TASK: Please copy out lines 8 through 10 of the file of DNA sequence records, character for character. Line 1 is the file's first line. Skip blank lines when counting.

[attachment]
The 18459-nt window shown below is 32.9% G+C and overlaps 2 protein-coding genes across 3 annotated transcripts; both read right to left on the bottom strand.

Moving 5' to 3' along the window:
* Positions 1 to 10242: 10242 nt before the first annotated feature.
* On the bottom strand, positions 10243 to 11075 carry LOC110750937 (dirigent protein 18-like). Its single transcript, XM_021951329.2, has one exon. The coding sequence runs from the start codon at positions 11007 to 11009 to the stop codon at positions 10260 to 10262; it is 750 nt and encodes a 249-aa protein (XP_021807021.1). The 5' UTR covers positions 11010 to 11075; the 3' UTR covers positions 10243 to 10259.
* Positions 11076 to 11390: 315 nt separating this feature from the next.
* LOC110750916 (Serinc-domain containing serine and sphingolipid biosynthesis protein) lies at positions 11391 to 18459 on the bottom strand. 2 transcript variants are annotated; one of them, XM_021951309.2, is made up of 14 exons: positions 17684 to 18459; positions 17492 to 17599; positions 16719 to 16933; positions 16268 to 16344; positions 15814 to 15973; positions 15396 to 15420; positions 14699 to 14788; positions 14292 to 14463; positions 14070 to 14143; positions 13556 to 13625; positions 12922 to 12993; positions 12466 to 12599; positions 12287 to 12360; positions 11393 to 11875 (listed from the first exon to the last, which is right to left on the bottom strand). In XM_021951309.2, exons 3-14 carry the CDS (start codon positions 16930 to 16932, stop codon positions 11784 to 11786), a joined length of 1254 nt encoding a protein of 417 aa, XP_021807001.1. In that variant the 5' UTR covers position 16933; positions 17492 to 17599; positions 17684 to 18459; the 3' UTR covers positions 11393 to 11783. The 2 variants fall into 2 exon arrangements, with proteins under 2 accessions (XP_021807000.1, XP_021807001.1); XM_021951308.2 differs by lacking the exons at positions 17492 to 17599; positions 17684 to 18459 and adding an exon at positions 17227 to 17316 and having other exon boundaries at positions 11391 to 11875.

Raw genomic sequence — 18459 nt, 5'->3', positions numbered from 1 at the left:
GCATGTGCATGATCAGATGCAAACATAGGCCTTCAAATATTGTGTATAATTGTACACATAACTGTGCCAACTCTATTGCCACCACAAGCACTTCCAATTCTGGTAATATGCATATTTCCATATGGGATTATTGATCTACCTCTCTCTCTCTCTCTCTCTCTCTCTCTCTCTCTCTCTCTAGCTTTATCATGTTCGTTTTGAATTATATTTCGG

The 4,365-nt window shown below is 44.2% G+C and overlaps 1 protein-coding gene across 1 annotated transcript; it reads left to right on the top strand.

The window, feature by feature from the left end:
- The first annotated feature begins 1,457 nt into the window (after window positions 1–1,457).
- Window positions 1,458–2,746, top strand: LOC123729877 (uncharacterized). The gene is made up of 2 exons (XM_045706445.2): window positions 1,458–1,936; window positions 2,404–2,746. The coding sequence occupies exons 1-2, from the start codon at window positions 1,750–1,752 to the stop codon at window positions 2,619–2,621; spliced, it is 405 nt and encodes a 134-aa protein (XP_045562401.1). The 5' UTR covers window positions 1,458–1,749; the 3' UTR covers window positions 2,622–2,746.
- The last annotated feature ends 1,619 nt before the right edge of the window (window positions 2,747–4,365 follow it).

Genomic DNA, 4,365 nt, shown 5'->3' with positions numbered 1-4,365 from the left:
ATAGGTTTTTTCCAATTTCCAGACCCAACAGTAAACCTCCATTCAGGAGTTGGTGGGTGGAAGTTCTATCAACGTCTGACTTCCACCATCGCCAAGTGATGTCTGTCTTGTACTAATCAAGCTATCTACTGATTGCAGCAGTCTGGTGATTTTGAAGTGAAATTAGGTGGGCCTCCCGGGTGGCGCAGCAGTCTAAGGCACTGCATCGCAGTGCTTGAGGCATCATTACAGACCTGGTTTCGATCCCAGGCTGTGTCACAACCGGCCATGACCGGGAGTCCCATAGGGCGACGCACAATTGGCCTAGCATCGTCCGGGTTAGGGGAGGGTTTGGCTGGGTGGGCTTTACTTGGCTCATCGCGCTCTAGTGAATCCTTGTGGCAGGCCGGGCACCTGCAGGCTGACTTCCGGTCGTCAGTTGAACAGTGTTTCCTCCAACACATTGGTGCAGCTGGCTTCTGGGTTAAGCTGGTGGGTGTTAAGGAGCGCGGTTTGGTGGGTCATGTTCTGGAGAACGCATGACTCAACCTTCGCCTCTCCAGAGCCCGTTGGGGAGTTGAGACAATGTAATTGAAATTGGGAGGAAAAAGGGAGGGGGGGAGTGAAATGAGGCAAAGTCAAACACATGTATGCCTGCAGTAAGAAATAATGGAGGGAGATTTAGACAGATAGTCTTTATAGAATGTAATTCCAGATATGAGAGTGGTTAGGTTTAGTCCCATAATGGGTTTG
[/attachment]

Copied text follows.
GCATGTGCATGATCAGATGCAAACATAGGCCTTCAAATATTGTGTATAATTGTACACATAACTGTGCCAACTCTATTGCCACCACAAGCACTTCCAATTCTGGTAATATGCATATTTCCATATGGGATTATTGATCTACCTCTCTCTCTCTCTCTCTCTCTCTCTCTCTCTCTCTCTCTAGCTTTATCATGTTCGTTTTGAATTATATTTCGG

The 4,365-nt window shown below is 44.2% G+C and overlaps 1 protein-coding gene across 1 annotated transcript; it reads left to right on the top strand.

The window, feature by feature from the left end: